Parliament on YouTube

Jo Swinson argues parliamentarians need to do more than just pay lip service to online voter engagem

“MPs are talking, not hearing, online” was the BBC News headline last week about a Hansard Society report into how MPs are using new technology to connect with the public.
 
In fairness, some MPs have embraced new technology and experimented with different ways to use it to engage with voters. A group of peers got together to create a Lords Blog. Dozens of MPs blog regularly, and Twitter is fast developing a strong following among both members and candidates.  
 
However, less than a quarter of MPs are embracing social networking and it seems the majority of parliamentarians have not yet recognised that new technologies will change the way we do politics. The power and potential of social networks is huge. 

In January, the government was forced to perform a U-turn on the issue of keeping MPs’ expenses secret, largely as a result of a campaign mobilised through Facebook and Twitter by organisations such as MySociety and Unlock Democracy. The speed and reach of these sites is unrivalled when compared to traditional petitions and letter-writing campaigns. Most importantly, technology can now facilitate genuine two-way communication between voters and MPs, with comment and share functions.
 
The Hansard report found that nearly one in five MPs don’t even have a website, which is shocking in this day and age. There’s a whole generation of people whose first point of call for information will be to do a search on Google. If their MP doesn’t even have a website, what message does that send about their willingness to engage with their electorate? 
 
MySociety, the team behind sites such as They Work For You and Fix My Street have been campaigning for months for parliament to produce information about legislation electronically with tags so that the data can be easily used by websites to help the public understand what is happening to each Bill. Despite the support of more than 100 MPs for this campaign, the Houses of Parliament authorities have still not agreed to make these changes.
 
Astonishingly, there is a ban on placing clips of questions or debates in Parliament on YouTube and other video sharing sites.  I’ve been fighting this for a year now, and while the copyright issue looks like it could be resolved fairly easily, the real barrier is reluctance from MPs who are worried about the “reputation of Parliament” if clips were manipulated or placed alongside inappropriate content.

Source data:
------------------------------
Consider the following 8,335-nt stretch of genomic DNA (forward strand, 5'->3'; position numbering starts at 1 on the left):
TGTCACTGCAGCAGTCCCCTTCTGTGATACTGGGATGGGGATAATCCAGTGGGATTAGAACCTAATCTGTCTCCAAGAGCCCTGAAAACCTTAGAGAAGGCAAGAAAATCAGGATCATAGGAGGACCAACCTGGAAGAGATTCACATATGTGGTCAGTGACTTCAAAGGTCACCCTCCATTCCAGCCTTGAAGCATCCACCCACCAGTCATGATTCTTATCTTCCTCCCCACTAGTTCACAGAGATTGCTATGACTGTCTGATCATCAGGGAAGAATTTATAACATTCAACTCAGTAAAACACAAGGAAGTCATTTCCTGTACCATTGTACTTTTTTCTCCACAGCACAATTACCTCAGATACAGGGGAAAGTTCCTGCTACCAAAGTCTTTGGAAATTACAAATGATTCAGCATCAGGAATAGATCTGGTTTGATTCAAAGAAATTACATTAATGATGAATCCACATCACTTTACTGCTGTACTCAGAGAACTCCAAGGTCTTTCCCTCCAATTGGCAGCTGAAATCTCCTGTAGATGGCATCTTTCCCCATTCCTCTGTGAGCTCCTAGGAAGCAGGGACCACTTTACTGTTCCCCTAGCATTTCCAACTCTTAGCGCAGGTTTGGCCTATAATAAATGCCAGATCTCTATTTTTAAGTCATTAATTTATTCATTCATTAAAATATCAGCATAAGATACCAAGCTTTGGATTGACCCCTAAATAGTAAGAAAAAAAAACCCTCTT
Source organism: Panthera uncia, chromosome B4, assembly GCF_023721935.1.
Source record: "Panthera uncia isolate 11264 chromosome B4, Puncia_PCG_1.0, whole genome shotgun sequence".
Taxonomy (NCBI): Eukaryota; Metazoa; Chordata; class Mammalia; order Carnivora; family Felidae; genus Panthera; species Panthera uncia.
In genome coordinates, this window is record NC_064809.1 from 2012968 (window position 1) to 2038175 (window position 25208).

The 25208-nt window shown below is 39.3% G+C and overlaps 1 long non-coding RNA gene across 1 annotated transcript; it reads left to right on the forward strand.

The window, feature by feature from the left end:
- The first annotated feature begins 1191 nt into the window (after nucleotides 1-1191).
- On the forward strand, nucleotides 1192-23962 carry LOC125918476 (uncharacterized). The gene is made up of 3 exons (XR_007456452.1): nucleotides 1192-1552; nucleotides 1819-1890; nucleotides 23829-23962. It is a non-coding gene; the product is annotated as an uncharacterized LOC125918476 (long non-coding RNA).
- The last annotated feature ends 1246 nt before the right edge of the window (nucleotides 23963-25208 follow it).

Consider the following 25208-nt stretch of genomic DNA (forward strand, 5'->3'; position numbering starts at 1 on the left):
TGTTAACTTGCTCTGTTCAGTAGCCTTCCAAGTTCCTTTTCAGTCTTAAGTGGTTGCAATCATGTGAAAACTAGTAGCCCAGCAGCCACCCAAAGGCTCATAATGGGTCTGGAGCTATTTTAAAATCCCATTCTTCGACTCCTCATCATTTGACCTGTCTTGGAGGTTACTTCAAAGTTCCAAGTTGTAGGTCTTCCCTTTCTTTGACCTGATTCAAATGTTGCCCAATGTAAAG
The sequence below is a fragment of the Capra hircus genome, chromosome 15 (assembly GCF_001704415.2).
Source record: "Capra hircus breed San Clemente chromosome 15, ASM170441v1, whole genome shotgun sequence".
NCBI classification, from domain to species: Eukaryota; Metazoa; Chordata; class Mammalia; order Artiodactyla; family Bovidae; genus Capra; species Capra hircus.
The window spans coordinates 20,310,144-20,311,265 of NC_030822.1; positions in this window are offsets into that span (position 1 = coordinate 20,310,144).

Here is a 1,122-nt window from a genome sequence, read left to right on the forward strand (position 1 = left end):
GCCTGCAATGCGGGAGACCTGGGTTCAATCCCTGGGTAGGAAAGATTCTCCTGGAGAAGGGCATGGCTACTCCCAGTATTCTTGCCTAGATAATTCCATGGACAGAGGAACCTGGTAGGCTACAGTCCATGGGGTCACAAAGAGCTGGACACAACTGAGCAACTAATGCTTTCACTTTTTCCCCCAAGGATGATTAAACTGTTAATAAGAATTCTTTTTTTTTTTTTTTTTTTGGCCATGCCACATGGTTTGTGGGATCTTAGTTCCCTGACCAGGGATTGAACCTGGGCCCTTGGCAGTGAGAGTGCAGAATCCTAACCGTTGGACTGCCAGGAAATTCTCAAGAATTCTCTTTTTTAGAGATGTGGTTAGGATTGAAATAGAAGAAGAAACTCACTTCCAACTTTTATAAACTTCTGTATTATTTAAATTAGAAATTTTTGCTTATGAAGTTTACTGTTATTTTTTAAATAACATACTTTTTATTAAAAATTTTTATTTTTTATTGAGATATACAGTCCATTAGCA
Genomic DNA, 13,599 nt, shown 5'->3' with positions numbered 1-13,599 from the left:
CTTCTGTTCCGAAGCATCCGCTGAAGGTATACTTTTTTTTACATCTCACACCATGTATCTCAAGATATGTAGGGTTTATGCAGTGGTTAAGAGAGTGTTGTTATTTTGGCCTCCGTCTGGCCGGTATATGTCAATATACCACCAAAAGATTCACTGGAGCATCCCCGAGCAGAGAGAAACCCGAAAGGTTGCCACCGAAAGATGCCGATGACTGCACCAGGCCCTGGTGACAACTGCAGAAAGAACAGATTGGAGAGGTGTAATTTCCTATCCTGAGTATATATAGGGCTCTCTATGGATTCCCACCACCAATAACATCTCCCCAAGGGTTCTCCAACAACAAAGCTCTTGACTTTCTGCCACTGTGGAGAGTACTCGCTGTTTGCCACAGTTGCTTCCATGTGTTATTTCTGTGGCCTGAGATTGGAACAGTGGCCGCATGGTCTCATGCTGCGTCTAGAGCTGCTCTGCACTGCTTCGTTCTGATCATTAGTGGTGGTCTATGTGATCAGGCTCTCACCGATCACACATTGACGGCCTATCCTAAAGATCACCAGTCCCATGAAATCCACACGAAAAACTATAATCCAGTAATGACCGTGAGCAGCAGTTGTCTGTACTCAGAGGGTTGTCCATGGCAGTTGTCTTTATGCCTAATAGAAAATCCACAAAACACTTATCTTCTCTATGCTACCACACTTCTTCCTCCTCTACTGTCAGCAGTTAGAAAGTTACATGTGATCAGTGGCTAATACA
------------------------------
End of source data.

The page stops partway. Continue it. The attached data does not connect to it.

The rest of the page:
There seems to be a total lack of understanding that in the internet age it is impossible to control images of Parliament, and that the reputation of parliament is damaged if it is regarded as an out of touch institution.
 
New technologies create wonderful potential to engage people in politics. Rather than watching BBC Parliament for hours in the hope something of interest pops up, people could search for clips of questions on topics of interest. Pressure groups could circulate links to relevant clips to their members. The most interesting and popular clips could be promoted virally, through people sharing them with family, friends and colleagues.
 
Parliament as an institution has made some steps in the right direction, having launched its own Youtube channel (albeit not with videos from the debating chambers), Facebook page and Twitter feed.

However despite the enthusiasm of excellent staff within Parliament’s online team, the lead needs to come from MPs themselves.
 
Politicians as a class are cautious about engaging with new media. This is partly a lack of familiarity, partly a lack of time and sometimes, sadly, an attitude which treats new technologies with a touch of disdain. 

With low election turnouts and badly shaken levels of trust in politics, it is more important than ever that politicians reconnect with people.  We should embrace the tools the web offers to help us do that.